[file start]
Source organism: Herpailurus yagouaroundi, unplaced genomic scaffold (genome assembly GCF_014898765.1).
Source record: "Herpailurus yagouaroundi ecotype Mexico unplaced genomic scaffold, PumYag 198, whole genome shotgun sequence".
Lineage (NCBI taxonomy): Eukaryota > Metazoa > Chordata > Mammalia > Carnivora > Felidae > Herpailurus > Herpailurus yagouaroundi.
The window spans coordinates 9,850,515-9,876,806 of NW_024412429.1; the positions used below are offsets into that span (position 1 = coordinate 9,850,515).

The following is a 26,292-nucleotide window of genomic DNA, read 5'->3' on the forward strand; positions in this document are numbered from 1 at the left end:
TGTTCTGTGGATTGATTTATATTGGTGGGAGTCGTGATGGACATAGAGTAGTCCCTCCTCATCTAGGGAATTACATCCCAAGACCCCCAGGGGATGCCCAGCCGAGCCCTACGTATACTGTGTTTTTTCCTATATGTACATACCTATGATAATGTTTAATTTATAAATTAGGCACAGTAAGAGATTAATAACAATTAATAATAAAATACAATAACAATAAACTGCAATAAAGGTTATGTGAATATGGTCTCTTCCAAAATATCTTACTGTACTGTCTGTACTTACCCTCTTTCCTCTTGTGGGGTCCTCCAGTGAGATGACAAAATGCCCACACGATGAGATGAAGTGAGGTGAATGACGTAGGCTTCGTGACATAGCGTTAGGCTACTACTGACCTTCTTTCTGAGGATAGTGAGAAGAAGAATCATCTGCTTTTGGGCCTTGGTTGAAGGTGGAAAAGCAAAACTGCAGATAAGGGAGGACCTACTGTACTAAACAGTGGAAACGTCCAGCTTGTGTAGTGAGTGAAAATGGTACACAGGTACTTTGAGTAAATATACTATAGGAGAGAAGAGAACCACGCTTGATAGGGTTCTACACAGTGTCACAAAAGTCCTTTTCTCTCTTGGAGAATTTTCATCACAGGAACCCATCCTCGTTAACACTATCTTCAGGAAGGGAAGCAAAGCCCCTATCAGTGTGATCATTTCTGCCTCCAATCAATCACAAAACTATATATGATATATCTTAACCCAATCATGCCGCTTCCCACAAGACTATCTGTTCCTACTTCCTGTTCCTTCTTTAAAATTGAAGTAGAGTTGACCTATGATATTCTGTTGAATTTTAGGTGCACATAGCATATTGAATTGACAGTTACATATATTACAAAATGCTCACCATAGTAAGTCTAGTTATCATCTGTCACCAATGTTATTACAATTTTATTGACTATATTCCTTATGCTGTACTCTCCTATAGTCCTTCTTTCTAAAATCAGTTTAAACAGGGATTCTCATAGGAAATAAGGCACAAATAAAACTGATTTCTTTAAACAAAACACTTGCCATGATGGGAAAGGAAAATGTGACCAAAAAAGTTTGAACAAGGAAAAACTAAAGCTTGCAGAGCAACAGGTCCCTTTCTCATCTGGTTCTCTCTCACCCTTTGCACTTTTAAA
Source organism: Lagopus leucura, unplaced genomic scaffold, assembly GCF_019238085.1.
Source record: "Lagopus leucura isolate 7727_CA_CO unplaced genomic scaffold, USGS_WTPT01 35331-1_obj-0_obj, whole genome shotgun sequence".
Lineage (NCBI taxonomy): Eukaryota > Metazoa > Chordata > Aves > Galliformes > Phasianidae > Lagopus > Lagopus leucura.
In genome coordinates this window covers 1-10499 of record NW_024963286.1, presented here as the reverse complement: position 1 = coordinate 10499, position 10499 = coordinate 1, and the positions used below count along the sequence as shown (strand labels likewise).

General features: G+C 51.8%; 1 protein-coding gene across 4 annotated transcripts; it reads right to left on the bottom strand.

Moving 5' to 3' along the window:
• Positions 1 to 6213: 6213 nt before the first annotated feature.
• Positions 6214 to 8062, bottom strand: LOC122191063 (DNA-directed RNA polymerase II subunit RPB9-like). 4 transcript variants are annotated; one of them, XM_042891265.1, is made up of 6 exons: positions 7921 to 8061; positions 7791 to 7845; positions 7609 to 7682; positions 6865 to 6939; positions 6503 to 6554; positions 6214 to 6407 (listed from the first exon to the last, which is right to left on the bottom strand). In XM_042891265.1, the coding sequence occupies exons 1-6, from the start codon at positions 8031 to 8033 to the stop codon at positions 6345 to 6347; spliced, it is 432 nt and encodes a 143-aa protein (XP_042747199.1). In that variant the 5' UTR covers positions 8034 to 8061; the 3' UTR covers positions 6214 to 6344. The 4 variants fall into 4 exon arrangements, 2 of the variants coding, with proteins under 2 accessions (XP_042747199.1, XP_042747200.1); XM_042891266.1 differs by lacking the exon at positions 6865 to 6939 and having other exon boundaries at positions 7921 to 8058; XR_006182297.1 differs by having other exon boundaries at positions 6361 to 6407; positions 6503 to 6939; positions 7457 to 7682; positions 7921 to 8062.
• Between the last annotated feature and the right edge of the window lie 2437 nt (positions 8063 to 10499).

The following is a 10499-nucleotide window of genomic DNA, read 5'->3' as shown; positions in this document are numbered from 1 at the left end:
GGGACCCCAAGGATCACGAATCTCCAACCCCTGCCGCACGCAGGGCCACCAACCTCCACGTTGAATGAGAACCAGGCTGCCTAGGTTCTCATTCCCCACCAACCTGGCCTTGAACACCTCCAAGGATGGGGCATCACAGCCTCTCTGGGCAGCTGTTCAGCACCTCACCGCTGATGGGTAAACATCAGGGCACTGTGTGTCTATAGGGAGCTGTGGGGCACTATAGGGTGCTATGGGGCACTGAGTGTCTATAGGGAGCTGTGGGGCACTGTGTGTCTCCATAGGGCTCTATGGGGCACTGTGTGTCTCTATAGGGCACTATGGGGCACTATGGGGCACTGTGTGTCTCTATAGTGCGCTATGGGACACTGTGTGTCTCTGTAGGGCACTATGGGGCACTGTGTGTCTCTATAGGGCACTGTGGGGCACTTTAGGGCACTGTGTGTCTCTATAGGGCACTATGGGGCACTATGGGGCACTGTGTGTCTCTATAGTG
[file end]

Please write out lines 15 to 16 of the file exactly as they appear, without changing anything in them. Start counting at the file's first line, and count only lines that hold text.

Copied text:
• Between the last annotated feature and the right edge of the window lie 2437 nt (positions 8063 to 10499).

The following is a 10499-nucleotide window of genomic DNA, read 5'->3' as shown; positions in this document are numbered from 1 at the left end: